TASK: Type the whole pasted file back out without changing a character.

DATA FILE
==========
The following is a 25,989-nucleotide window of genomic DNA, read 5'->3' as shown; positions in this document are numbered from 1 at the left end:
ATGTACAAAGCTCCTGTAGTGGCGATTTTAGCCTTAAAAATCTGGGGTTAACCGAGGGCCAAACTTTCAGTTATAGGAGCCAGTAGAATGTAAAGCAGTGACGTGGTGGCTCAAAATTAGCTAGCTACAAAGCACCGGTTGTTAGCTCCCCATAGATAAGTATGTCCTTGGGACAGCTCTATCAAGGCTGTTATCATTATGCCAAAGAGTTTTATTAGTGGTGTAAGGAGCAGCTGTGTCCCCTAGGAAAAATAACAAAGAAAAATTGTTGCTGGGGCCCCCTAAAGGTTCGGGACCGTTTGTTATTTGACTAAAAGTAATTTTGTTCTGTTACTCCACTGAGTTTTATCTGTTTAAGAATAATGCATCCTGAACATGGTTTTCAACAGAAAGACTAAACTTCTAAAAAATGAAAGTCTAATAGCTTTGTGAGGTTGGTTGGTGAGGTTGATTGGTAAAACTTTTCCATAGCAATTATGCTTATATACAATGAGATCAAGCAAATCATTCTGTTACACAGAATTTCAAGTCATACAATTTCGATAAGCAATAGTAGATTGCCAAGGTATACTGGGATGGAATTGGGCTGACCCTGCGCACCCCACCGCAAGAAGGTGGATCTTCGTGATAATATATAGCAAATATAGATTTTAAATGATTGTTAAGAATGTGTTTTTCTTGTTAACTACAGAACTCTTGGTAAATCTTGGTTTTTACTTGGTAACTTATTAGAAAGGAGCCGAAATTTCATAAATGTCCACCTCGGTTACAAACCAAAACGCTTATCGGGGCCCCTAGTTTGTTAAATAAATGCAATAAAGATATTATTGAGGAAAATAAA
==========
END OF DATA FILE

The following is a 25,989-nucleotide window of genomic DNA, read 5'->3' as shown; positions in this document are numbered from 1 at the left end:
ATGTACAAAGCTCCTGTAGTGGCGATTTTAGCCTTAAAAATCTGGGGTTAACCGAGGGCCAAACTTTCAGTTATAGGAGCCAGTAGAATGTAAAGCAGTGACGTGGTGGCTCAAAATTAGCTAGCTACAAAGCACCGGTTGTTAGCTCCCCATAGATAAGTATGTCCTTGGGACAGCTCTATCAAGGCTGTTATCATTATGCCAAAGAGTTTTATTAGTGGTGTAAGGAGCAGCTGTGTCCCCTAGGAAAAATAACAAAGAAAAATTGTTGCTGGGGCCCCCTAAAGGTTCGGGACCGTTTGTTATTTGACTAAAAGTAATTTTGTTCTGTTACTCCACTGAGTTTTATCTGTTTAAGAATAATGCATCCTGAACATGGTTTTCAACAGAAAGACTAAACTTCTAAAAAATGAAAGTCTAATAGCTTTGTGAGGTTGGTTGGTGAGGTTGATTGGTAAAACTTTTCCATAGCAATTATGCTTATATACAATGAGATCAAGCAAATCATTCTGTTACACAGAATTTCAAGTCATACAATTTCGATAAGCAATAGTAGATTGCCAAGGTATACTGGGATGGAATTGGGCTGACCCTGCGCACCCCACCGCAAGAAGGTGGATCTTCGTGATAATATATAGCAAATATAGATTTTAAATGATTGTTAAGAATGTGTTTTTCTTGTTAACTACAGAACTCTTGGTAAATCTTGGTTTTTACTTGGTAACTTATTAGAAAGGAGCCGAAATTTCATAAATGTCCACCTCGGTTACAAACCAAAACGCTTATCGGGGCCCCTAGTTTGTTAAATAAATGCAATAAAGATATTATTGAGGAAAATAAA